Dunedin is a medium-sized coastal city (i.e. on the ocean, a bay, or inlet) located in the state of Florida. With a population of 36,545 people and ten constituent neighborhoods, Dunedin is the 83rd largest community in Florida.
Dunedin is a decidedly white-collar city, with fully 86.73% of the workforce employed in white-collar jobs, well above the national average. Overall, Dunedin is a city of sales and office workers, professionals, and managers. There are especially a lot of people living in Dunedin who work in office and administrative support (16.37%), sales jobs (15.87%), and management occupations (13.74%).
Also of interest is that Dunedin has more people living here who work in computers and math than 95% of the places in the US.
One of the nice things about Dunedin is that it is nautical, which means that parts of it are somewhat historic and touch the ocean or tidal bodies of water, such as inlets and bays. Because of this, visitors and locals will often go to these areas to take in the scenery or to enjoy waterfront activities.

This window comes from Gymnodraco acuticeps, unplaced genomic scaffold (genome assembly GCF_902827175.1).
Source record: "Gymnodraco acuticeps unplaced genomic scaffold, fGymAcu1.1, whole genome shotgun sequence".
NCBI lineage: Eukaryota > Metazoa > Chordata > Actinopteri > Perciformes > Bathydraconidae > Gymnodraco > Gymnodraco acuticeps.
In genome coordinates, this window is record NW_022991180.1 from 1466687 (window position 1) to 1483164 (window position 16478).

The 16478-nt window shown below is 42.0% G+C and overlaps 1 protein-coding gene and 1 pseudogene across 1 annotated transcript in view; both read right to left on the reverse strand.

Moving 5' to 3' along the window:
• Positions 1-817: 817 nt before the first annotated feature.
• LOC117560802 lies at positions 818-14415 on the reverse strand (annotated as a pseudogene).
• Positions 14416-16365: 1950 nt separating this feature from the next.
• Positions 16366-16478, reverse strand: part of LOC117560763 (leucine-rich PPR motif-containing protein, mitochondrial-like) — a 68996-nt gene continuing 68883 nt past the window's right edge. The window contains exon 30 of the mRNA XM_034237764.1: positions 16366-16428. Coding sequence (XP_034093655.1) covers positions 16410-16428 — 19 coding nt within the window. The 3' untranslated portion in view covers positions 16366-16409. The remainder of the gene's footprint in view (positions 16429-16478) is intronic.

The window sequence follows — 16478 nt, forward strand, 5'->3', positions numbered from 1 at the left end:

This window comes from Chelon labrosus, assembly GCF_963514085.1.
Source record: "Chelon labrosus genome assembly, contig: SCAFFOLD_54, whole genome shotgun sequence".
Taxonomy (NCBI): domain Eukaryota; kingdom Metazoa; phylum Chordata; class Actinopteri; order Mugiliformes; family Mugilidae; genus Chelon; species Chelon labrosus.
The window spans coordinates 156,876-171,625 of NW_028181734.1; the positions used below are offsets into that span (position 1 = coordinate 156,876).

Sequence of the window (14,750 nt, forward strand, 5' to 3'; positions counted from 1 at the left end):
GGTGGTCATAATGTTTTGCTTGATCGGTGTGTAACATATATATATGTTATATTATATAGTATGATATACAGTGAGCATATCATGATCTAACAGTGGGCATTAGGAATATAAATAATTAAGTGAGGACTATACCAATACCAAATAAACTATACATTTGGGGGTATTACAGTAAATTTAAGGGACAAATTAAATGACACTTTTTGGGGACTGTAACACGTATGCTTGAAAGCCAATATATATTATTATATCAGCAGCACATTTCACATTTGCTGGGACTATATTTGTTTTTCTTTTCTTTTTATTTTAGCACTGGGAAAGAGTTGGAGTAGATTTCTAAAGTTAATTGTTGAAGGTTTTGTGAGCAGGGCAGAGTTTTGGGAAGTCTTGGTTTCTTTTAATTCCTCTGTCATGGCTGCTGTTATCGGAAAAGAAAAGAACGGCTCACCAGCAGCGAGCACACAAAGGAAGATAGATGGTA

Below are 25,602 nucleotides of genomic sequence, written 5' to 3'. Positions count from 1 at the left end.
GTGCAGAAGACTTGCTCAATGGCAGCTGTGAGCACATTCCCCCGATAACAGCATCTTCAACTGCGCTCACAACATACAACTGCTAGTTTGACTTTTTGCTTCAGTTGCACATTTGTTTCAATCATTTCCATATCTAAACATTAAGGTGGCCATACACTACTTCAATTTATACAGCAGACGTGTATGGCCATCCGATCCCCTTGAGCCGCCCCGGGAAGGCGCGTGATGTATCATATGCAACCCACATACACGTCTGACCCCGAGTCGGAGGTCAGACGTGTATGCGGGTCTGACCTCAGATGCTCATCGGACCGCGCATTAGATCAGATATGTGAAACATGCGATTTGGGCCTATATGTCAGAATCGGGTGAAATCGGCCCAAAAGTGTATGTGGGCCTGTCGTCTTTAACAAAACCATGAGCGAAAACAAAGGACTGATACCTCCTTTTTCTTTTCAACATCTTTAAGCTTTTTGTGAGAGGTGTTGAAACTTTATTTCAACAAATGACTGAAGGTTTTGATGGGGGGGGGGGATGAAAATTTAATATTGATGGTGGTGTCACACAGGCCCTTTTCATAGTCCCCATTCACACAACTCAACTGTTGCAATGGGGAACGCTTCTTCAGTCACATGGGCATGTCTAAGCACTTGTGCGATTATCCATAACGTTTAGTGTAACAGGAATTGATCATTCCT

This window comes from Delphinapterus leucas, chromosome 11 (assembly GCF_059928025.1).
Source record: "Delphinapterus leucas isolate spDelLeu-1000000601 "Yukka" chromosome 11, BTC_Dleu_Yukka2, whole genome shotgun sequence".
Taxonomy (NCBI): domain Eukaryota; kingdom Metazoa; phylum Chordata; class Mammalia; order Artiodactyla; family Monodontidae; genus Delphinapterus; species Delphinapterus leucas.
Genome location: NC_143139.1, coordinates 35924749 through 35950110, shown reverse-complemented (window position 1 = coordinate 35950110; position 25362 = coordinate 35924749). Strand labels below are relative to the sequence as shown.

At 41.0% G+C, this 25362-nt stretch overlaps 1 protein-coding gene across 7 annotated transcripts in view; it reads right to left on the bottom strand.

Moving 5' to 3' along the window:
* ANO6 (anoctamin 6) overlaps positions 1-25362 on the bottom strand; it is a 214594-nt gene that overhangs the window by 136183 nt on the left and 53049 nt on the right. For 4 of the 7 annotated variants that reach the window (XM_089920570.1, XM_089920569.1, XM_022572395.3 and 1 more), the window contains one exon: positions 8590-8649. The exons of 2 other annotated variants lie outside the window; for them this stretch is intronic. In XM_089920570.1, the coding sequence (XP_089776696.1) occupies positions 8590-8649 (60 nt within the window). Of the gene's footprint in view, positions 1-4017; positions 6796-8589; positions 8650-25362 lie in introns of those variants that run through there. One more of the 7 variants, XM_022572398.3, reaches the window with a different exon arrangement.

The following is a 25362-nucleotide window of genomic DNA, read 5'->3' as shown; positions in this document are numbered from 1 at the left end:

In terms of college education, Dunedin is substantially better educated than the typical community in the nation, which has 21.84% of the adults holding a bachelor's degree or graduate degree: 33.39% of adults in Dunedin have a college degree.
The per capita income in Dunedin in 2010 was $32,573, which is upper middle income relative to Florida and the nation. This equates to an annual income of $130,292 for a family of four. However, Dunedin contains both very wealthy and poor people as well.
Dunedin is a somewhat ethnically-diverse city. The people who call Dunedin home describe themselves as belonging to a variety of racial and ethnic groups. The greatest number of Dunedin residents report their race to be White, followed by Black or African-American. Important ancestries of people in Dunedin include German, Irish, English, Italian, and Polish.
The most common language spoken in Dunedin is English. Other important languages spoken here include Spanish and German/Yiddish.